amfAR, The Foundation for AIDS Research

September 27 Is National Gay Men's HIV/AIDS Awareness Day

Gay men and other men who have sex with men (MSM) bear a disproportionate burden of HIV/AIDS that shows no sign of abating. According to the Centers for Disease Control and Prevention (CDC), MSM accounted for almost four-fifths of new HIV infections among males and nearly two-thirds of all new infections in 2010. More than half of the 1.1 million Americans living with HIV are gay men and other MSM, despite making up just 2% of the total population. And more than 300,000 gay men and other MSM have died of AIDS-related causes since the beginning of the epidemic, representing 48% of all AIDS-related deaths in the U.S.

Increasingly, black MSM are bearing the brunt of the epidemic and are three times more likely to be HIV positive than white MSM. Young black MSM are particularly hard hit, with an incidence rate that rivals that among young black women in sub-Saharan Africa-the region of the world most severely affected by HIV. Shockingly, if a cohort of black MSM was followed from the age of 20, 50% would be HIV positive by the time they turned 40.

Studies have shown that high HIV incidence among black MSM is not due to any differences in behavior, but rather to an elevated overall risk of exposure resulting from high prevalence in the black MSM community. Moreover, a substantial number of those who are infected are unaware of their status or not in care and are therefore at increased risk of transmitting HIV.  Undiagnosed infection is a key factor contributing to the spread of HIV, and regular testing remains one of the most effective ways to help prevent transmission.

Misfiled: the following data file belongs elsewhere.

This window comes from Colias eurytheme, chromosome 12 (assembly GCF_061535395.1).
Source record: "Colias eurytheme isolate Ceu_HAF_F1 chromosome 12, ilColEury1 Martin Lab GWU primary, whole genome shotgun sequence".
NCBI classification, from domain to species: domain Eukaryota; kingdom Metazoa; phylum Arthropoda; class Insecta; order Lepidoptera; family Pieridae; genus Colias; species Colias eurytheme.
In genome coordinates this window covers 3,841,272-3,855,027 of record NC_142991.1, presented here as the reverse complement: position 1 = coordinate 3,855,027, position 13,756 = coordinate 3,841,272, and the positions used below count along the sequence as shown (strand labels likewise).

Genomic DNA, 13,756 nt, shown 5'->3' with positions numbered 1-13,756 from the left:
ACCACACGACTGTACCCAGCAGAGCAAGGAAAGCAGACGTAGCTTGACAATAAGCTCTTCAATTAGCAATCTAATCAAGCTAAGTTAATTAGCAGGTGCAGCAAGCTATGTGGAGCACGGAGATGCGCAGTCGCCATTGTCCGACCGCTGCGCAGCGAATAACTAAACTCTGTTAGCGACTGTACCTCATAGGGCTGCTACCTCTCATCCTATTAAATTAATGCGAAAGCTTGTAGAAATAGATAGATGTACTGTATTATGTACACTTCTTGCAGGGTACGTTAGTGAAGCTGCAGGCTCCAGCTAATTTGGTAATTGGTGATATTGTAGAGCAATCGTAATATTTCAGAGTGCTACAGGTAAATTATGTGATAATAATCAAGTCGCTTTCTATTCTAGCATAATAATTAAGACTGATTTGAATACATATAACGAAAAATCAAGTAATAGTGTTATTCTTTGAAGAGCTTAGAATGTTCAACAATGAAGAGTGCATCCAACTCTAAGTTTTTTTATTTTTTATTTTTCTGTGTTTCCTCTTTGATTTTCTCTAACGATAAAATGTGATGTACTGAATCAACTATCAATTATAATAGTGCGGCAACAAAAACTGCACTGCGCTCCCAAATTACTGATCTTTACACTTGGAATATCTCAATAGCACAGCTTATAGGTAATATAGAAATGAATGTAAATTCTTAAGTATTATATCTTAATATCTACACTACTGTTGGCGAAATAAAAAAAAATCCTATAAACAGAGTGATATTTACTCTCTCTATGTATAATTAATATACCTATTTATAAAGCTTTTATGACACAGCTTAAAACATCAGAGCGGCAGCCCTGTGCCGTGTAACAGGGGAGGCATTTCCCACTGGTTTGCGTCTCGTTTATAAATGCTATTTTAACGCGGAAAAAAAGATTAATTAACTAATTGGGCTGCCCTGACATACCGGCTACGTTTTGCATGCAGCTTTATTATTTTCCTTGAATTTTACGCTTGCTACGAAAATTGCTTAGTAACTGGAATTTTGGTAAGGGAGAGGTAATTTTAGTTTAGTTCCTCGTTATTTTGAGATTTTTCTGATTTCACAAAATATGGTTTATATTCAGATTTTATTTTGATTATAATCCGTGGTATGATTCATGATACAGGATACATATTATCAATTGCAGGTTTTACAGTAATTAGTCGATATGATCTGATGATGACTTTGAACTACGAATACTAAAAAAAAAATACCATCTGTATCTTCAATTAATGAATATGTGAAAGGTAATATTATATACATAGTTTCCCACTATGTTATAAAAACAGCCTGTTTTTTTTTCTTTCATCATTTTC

In 2012, the Food and Drug Administration approved the use of the antiretroviral drug Truvada to prevent HIV infection. The use of PrEP (pre-exposure prophylaxis) seemed to be particularly well suited as a preventive intervention for high-risk groups such as MSM. But two years on, uptake of PrEP remains limited and it has yet to fulfill its promise as a means of substantially reducing rates of infection among MSM.

NGMHAAD LogoHeld annually on September 27, National Gay Men's HIV/AIDS Awareness Day was first observed in 2008 with the goals of:  raising HIV/AIDS awareness, encouraging testing and linkage to care, providing information on the factors that drive transmission, and advocating for greater treatment and prevention services for gay men and other MSM. To get involved or for more information, visit the following: - Learn more about how you can participate in National Gay Men's HIV/AIDS Awareness Day events near you.

Act Against AIDS - The CDC campaign to increase AIDS awareness among gay men and other MSM with targeted testing and prevention messages.

National HIV and STD Testing Resources - A testing center locator and information site.